• 14. 289parameters showing a significant between-individuals variation, we performed a discriminant290analysis that separate 100% of the calls of the six males.2912923.2. Playback experiments2932943.2.1. Female zebra finches respond selectively to mate voice295296 Females responded with shorter latency (individuals f1, f2, f3, f5 and f6, Table 2) and/or297with more calls (individuals f1, f3, f4, f5 and f6, Table 2) to mate calls than to familiar male298calls, thus showing a mate recognition behaviour (mean latency to mate calls = 1.56±2.4 s, mean299latency to familiar calls = 5.69±6.08 s ; mean number of calls in response to mate calls = 3.7±2,300mean number of calls in response to familiar calls = 2.2±2 ; two-tailed binomial test P=0.03).301The responses of all of the six tested females verified that reference latency ratio + reference302calling ratio e 2.303 14 14
  • 15. 3043.2.2. Female recognition seems to be sensitive to frequency features alterations of mate call305306 Due to the small number of tested individuals, the results show only tendencies and are307not supported by statistical validity (after Bonferroni corrections). Nevertheless, it appears that308some of the modifications are likely to impair mate vocal recognition more deeply than others309(Table 2).310 The most reliable signals are those presenting temporal alterations. Four females among311the six tested individuals showed a mate recognition behaviour in response to composite signals312built using the association of the tonal component of the mate call and the final downsweep313component of the call of a familiar male (signal TM) and three females recognized composite314signals built using the association of the tonal component of a familiar male call and the final315downsweep component of the mate call (signal TF). The final downsweep component alone316(signal DS) elicited recognition response by four females among the six tested individuals.317 Conversely, shifts of the fundamental frequency of the final downsweep component of the318mate call (signal FF) elicited recognition response by only two females among the six tested319individuals. Likewise, mate vocal recognition seems especially impaired when the frequency320modulation or the energy spectrum of the mate call was replaced respectively by the frequency321modulation or the energy spectrum of a familiar male call (signal FM). Indeed, only two females322among the six tested individuals showed recognition responses in both situations.3233244. Discussion3253264.1. Acoustic features encoding individual signature in male distance calls327 15 15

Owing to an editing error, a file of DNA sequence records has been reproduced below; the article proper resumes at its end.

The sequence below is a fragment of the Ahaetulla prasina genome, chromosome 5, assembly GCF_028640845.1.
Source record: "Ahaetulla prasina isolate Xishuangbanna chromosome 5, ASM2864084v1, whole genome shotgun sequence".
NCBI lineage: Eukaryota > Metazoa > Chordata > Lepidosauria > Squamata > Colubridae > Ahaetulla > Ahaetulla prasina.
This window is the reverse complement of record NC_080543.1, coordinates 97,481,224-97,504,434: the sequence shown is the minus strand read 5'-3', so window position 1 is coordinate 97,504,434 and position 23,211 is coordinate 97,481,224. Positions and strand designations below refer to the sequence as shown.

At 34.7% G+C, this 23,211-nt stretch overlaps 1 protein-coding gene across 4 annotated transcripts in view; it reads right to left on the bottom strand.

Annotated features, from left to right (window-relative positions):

• 16. 328 The analysis of the distance calls of male zebra finches highlights that some acoustic329parameters are likely to be used as cues for individual identity coding. Particularly, frequency330parameters of the fundamental frequency of the call - like the frequency of the end of the stable331part (Fstab2) and the slope of the descending frequency modulation (Fmdesc) - as well as spectral332parameters - like the band energy between 3000 and 6000 Hz - are highly individualized.333Consequently, information about individual identity is likely to be encoded in both spectral334domain and temporal pattern: the energy spectrum of the call as well as the temporal pattern of335frequency modulation of the final downsweep part are good candidates for individual identity336coding. Frequency modulation is known to support acoustic coding of information in several bird337species (Jouventin et al., 1999; Lengagne et al., 2000; Mathevon and Aubin, 2001; Charrier et al.,3382001) but also in mammals (Charrier et al., 2002).339 According to our analysis, some parameters are unlikely to encode individual identity.340Temporal parameters like the duration of the stable part (dstab) or the slope of the ascending part341of the call (Fmasc) are variable features both within individuals and among individuals. Such342acoustic cues can not encode any information about the identity of the caller.343 Consequently, we hypothesize that the acoustic parameters used by females to identify344their mate may be characteristic of the well individualized final downsweep part of the call like345(i) its frequency modulation, (ii) the absolute values of its fundamental frequency and (iii) its346energy spectrum.3473484.2. Acoustic parameters used by female zebra finches for mate call recognition349350 Since only 6 females were tested and given the mixed results we obtained, it is difficult to351sketch a precise picture of how females proceed to identify a caller. However, it remains possible 16 16